Two that surprised me are Francis Ford Coppola and Martin Scorsese. They both have been working for decades and are highly regarded. But if you leave out the “quickies” they did when they were starting out and stuff like TV shows, shorts, documentaries, and concert films, they’ve each directed only nineteen feature films.

Finian’s Rainbow (1968)
The Rain People (1969)
The Godfather (1972)
The Conversation (1974)
The Godfather: Part II (1974)
Apocalypse Now (1979)
One from the Heart (1982)
The Outsiders (1983)
Rumble Fish (1983)
The Cotton Club (1984)
Peggy Sue Got Married (1986)
Gardens of Stone (1987)
Tucker: The Man and His Dream (1988)
The Godfather: Part III (1990)
Dracula (1992)
Jack (1996)
The Rainmaker (1997)
Youth Without Youth (2007)
Tetro (2009)

Boxcar Bertha (1972)
Mean Streets (1973)
Alice Doesn’t Live Here Anymore (1974)
Taxi Driver (1976)
New York, New York (1977)
Raging Bull (1980)
The King of Comedy (1982)
After Hours (1985)
The Color of Money (1986)
The Last Temptation of Christ (1988)
Goodfellas (1990)
Cape Fear (1991)
The Age of Innocence (1993)
Casino (1995)
Kundun (1997)
Bringing Out the Dead (1999)
Gangs of New York (2002)
The Aviator (2004)
The Departed (2006)

Nineteen features is not a miniscule career but both men somehow seem to have made more films than they actually did.

Terry Gilliam’s only made 11 feature-length films since 1975, with 2 more in the works.

David Lynch has only made 10 feature-length films since 1966. 11 if you count the Twin Peaks pilot, which was theatrical in Europe.
Of course, who’s famous to me might not be famous to others, but…

Bill Forsyth has only made 9 movies since 1980:

  1. Gregory’s Two Girls (1999)
  2. Being Human (1993)
  3. Breaking In (1989)
  4. Housekeeping (1987)
  5. Comfort and Joy (1984)
  6. Local Hero (1983)
  7. Gregory’s Girl (1981)
  8. Andrina (1981)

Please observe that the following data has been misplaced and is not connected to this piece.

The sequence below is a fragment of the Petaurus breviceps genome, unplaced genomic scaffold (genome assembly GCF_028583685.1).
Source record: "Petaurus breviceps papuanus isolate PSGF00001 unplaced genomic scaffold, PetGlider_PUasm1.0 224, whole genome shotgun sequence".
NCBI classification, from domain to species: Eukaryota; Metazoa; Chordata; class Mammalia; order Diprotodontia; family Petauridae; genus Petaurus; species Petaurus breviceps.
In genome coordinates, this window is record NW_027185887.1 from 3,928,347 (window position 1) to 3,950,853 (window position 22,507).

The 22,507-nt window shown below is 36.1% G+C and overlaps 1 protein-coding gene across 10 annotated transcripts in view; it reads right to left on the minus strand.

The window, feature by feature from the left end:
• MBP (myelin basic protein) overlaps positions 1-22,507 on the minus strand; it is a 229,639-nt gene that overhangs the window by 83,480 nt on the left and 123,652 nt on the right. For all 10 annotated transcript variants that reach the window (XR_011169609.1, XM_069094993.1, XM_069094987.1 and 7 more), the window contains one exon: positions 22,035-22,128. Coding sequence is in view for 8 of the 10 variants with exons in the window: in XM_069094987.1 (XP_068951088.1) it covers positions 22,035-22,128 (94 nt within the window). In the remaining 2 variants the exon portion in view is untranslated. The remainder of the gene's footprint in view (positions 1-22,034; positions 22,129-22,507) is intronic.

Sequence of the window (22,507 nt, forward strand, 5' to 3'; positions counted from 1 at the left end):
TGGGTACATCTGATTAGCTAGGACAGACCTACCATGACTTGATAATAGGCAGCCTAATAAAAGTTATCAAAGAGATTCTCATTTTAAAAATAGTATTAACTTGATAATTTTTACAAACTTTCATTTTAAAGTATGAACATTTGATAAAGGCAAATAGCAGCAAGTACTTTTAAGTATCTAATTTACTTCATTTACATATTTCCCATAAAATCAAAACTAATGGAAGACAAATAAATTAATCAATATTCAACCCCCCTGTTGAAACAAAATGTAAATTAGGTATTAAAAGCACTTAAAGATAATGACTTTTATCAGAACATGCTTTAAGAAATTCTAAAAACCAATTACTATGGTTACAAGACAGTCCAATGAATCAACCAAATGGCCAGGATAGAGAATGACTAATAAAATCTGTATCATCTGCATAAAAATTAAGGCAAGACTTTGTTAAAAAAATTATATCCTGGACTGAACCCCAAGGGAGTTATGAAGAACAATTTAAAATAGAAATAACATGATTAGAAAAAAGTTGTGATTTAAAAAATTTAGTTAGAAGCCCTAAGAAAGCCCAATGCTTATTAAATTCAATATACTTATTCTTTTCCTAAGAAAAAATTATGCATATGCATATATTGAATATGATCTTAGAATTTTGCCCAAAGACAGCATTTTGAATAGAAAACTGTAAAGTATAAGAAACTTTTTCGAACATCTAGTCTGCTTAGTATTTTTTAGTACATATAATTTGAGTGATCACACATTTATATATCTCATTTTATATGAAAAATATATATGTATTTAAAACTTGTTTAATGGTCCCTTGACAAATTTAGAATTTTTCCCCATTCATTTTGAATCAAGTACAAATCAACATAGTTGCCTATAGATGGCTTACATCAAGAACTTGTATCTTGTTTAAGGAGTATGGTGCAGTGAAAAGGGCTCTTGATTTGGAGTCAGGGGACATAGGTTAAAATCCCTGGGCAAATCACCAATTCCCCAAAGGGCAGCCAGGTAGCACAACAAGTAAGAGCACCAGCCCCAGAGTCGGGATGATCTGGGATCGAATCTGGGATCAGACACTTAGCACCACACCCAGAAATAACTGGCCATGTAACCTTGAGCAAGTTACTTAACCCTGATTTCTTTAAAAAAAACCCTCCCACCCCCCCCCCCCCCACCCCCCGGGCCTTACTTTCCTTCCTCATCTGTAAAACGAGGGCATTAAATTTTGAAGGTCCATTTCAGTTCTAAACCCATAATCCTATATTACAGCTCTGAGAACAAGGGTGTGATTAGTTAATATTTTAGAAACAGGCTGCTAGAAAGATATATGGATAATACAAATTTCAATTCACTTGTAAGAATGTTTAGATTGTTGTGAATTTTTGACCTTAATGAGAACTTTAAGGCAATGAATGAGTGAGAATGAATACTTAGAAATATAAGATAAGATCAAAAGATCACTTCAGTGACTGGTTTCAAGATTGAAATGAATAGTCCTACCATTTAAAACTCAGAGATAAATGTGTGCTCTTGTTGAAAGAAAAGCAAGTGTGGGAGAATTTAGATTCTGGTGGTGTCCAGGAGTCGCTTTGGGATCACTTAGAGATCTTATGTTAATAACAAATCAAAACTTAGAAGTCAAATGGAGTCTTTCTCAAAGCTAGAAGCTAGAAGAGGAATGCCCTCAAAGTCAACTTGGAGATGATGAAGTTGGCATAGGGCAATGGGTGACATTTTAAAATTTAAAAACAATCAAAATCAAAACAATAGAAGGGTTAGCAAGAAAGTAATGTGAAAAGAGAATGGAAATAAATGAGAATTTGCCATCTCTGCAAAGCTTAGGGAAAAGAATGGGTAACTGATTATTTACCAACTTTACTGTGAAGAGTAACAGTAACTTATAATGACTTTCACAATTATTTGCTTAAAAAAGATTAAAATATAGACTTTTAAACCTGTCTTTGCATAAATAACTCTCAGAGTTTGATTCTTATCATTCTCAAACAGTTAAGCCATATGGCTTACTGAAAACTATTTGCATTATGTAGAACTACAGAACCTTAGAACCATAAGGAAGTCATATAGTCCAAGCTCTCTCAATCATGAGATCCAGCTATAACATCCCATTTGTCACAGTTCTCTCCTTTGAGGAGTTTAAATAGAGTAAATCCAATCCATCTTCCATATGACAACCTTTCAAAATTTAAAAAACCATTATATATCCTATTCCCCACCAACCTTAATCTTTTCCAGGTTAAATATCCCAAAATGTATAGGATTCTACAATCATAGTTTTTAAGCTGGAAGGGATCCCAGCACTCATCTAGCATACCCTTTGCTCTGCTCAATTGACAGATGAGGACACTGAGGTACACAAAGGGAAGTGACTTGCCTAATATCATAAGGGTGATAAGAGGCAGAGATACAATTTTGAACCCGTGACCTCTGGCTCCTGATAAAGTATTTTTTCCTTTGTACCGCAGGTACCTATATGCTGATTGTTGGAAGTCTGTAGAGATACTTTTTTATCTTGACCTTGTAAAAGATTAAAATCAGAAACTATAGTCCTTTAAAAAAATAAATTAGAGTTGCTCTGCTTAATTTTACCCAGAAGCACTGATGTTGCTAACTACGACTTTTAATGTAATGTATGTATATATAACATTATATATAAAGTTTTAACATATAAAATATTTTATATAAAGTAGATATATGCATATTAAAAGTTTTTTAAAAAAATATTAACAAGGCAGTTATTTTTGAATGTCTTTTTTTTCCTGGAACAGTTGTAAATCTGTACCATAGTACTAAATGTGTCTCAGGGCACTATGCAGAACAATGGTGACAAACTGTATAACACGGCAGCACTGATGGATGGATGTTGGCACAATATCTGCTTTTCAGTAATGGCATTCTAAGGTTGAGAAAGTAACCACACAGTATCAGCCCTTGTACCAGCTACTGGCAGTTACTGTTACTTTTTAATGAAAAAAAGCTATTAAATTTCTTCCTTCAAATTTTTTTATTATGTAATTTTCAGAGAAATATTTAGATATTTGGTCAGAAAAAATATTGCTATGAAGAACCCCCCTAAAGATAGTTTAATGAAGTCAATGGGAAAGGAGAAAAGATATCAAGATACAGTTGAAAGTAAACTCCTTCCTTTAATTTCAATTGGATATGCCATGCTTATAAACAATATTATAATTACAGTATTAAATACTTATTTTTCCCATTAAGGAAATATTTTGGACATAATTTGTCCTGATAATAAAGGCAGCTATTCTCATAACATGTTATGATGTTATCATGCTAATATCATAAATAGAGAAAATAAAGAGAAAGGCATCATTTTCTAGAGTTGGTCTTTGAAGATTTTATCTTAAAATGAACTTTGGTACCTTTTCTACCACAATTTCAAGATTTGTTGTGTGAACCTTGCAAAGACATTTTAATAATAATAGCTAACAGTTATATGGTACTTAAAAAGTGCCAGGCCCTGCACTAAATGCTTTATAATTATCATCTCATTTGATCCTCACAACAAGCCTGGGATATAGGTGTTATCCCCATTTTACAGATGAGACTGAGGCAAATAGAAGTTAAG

9. That Sinking Feeling (1980)

Walter Murch is famous as an editor and sound guy, but he only directed one movie, Return To Oz. It’s a brilliant, wonderful, amazing movie, but asshole critics smugly destroyed it, and he never made another one. And that’s our loss.

Ray Lawrence has only made 3 movies, all fantastic:

  1. Jindabyne (2006)
  2. Lantana (2001)
  3. Bliss (1985) (one of my All-Time Favorite films)

From 1942 to 1984, David Lean is credited with directing 16 movies (17 if you count the TV documentary, Lost and Found: The Story of Cook’s Anchor). In fact, he only directed four feature films after 1957’s Bridge on the River Kwai.

Roman Polanski has made only 10 films since Chinatown 35 years ago, and only 16 since exploding onto the scene with Repulsion in 1965, almost 45 years ago!.

Baz Luhrmann has only directed four films since he debut in 1992 - Strictly Ballroom, Romeo + Juliet, Moulin Rouge, and Australia.

I wish he would up his production schedule a wee bit.

I can’t believe I forgot Baz! He’s too into the theater, dammit. I want movies. They last.

James Cameron has only directed five movies since striking gold with *The Terminator *in 1984. He has a sixth (Avatar) coming out later this year. His last feature film was Titanic, twelve years ago, though he has made two documentaries about undersea exploration since then.

Avatar (2009)

Titanic (1997)
True Lies (1994)
Terminator 2: Judgment Day (1991)
The Abyss (1989)
Aliens (1986)
The Terminator (1984)

Piranha Part Two: The Spawning (1981)
Xenogenesis (1978)

From what I hear, he’s pretty involved in the movies he produces. Just last year he produced four films.